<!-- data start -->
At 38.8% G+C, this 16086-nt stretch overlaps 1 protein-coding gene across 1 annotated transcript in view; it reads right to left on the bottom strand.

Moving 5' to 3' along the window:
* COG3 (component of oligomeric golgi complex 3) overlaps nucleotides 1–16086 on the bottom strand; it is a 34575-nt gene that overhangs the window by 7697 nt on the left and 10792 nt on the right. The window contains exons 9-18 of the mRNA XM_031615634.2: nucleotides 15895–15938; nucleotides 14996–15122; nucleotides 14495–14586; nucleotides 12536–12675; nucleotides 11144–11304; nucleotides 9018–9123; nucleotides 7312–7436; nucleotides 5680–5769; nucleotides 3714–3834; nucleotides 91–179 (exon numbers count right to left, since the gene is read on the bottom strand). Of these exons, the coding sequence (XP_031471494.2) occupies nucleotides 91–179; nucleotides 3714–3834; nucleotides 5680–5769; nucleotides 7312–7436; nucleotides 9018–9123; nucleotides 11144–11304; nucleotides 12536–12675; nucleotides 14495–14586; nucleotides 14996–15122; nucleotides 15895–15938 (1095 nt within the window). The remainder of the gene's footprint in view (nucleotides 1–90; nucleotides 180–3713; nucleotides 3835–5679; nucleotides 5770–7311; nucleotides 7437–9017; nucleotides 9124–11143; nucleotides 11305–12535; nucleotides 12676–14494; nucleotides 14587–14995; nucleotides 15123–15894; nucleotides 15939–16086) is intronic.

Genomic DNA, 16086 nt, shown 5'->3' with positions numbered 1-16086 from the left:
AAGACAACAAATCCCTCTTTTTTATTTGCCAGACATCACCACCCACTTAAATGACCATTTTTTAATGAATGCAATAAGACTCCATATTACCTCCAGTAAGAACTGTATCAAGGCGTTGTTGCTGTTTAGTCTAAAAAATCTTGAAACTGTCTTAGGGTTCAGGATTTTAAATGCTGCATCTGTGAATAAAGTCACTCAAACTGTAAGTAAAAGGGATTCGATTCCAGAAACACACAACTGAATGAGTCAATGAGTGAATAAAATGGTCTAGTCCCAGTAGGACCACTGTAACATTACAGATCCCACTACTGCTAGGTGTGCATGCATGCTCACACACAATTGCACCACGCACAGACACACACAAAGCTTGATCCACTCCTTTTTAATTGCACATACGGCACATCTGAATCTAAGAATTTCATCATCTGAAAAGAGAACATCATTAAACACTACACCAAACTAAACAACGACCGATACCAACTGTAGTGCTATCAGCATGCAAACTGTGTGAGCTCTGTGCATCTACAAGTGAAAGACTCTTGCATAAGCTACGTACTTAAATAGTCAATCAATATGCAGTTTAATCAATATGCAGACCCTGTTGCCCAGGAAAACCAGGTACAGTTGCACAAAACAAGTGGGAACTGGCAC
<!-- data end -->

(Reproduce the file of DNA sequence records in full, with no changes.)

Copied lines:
At 38.8% G+C, this 16086-nt stretch overlaps 1 protein-coding gene across 1 annotated transcript in view; it reads right to left on the bottom strand.

Moving 5' to 3' along the window:
* COG3 (component of oligomeric golgi complex 3) overlaps nucleotides 1–16086 on the bottom strand; it is a 34575-nt gene that overhangs the window by 7697 nt on the left and 10792 nt on the right. The window contains exons 9-18 of the mRNA XM_031615634.2: nucleotides 15895–15938; nucleotides 14996–15122; nucleotides 14495–14586; nucleotides 12536–12675; nucleotides 11144–11304; nucleotides 9018–9123; nucleotides 7312–7436; nucleotides 5680–5769; nucleotides 3714–3834; nucleotides 91–179 (exon numbers count right to left, since the gene is read on the bottom strand). Of these exons, the coding sequence (XP_031471494.2) occupies nucleotides 91–179; nucleotides 3714–3834; nucleotides 5680–5769; nucleotides 7312–7436; nucleotides 9018–9123; nucleotides 11144–11304; nucleotides 12536–12675; nucleotides 14495–14586; nucleotides 14996–15122; nucleotides 15895–15938 (1095 nt within the window). The remainder of the gene's footprint in view (nucleotides 1–90; nucleotides 180–3713; nucleotides 3835–5679; nucleotides 5770–7311; nucleotides 7437–9017; nucleotides 9124–11143; nucleotides 11305–12535; nucleotides 12676–14494; nucleotides 14587–14995; nucleotides 15123–15894; nucleotides 15939–16086) is intronic.

Genomic DNA, 16086 nt, shown 5'->3' with positions numbered 1-16086 from the left:
AAGACAACAAATCCCTCTTTTTTATTTGCCAGACATCACCACCCACTTAAATGACCATTTTTTAATGAATGCAATAAGACTCCATATTACCTCCAGTAAGAACTGTATCAAGGCGTTGTTGCTGTTTAGTCTAAAAAATCTTGAAACTGTCTTAGGGTTCAGGATTTTAAATGCTGCATCTGTGAATAAAGTCACTCAAACTGTAAGTAAAAGGGATTCGATTCCAGAAACACACAACTGAATGAGTCAATGAGTGAATAAAATGGTCTAGTCCCAGTAGGACCACTGTAACATTACAGATCCCACTACTGCTAGGTGTGCATGCATGCTCACACACAATTGCACCACGCACAGACACACACAAAGCTTGATCCACTCCTTTTTAATTGCACATACGGCACATCTGAATCTAAGAATTTCATCATCTGAAAAGAGAACATCATTAAACACTACACCAAACTAAACAACGACCGATACCAACTGTAGTGCTATCAGCATGCAAACTGTGTGAGCTCTGTGCATCTACAAGTGAAAGACTCTTGCATAAGCTACGTACTTAAATAGTCAATCAATATGCAGTTTAATCAATATGCAGACCCTGTTGCCCAGGAAAACCAGGTACAGTTGCACAAAACAAGTGGGAACTGGCAC